How to start your car when it is really cold

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Don't have much experience of this, but I have seen it done. It does rely on someone being able to start their car, though. You get a handy hose, attach to the exhast of the working car and feed the other end under the business part of the car you want to start. This gently defrosts the car and renders starting it much easier.

The most important things when starting your car in extreme cold are not to flood the engine or kill the battery... If your car is fuel injected and made in the past 10-15 years or so, odds are you won't need to pump the gas at all, because there's a computer chip running the injectors which finds an optimum gas flow for starting for you. Otherwise, the cold will need a little more gas than usual, but not too much more. Turn the key to 'start', but if it doesn't turn over in about five seconds, let off and wait a few seconds.

Once it's running, a non-fuel injected engine will need a bit of throttle to keep it going until it warms up a bit--but not too much! I cringe every time I hear someone in the middle of winter start their car and immediately punch it up to 5000 rpm. This is incredibly damaging to an engine! In the winter, oil not only settles in an engine but the cold also makes it coagulate--it takes a minute for the oil to thin out and get pumping everywhere it needs to be, and running high rpms with cold oil creates an unpleasant metal-on-metal environment which is really quite detrimental to an engine's health. Give it just enough to keep running; wait at least a minute or two before even putting the car in gear for the best results. Once the engine is warm, it can be run just like any other time; except when it's that cold, it's probably also fairly snowy or icy.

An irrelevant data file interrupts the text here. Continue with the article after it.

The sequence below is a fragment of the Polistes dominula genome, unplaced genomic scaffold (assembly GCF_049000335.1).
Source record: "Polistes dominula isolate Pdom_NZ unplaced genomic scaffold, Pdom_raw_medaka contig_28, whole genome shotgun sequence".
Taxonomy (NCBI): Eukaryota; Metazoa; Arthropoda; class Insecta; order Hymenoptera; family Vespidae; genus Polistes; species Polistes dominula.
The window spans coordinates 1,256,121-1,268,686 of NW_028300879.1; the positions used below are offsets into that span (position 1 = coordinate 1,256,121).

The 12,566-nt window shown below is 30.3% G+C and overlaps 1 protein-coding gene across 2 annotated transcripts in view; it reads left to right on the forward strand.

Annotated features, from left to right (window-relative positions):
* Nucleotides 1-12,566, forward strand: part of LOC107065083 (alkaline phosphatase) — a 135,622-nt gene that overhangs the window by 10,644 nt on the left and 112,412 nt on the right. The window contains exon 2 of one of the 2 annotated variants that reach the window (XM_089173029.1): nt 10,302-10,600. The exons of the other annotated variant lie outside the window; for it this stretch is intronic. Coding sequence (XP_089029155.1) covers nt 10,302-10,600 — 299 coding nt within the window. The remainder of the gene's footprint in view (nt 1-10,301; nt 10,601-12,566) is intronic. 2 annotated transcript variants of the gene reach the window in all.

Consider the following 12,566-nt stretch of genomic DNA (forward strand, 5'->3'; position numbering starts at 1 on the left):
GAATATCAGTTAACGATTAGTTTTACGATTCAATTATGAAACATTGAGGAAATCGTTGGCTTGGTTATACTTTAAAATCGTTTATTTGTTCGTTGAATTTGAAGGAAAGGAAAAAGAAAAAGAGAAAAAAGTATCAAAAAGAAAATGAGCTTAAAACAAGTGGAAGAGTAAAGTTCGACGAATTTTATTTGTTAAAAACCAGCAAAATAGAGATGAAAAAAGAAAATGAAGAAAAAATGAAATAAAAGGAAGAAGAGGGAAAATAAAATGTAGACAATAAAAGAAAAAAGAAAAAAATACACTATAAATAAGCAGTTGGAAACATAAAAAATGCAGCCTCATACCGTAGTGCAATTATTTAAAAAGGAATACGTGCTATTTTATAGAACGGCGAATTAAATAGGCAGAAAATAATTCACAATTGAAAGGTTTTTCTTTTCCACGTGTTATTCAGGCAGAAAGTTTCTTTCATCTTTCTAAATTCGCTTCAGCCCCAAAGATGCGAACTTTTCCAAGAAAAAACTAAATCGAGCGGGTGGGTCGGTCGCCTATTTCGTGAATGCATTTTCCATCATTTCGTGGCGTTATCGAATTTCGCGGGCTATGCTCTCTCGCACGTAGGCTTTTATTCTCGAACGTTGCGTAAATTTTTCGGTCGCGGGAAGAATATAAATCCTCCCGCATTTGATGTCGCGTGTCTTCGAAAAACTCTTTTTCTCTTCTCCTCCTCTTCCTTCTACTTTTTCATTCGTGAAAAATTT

If its going to drop below -10 overnight take your battery out of the car at night and store it indoors. Very cold batteries have almost no power.

Pretty much the same thing applies to Bikes, as it does to cars.... Bikes engines using the same principles as car engines... However they do tend to get hotter than car engines as their RPM is so much higher. Taking this into account, always make sure you bike is nice and toasty before reving off else you could do some serious damage to your pistons, cylinders, cam shaft, flywheel, clutch.... basically the entire engine.

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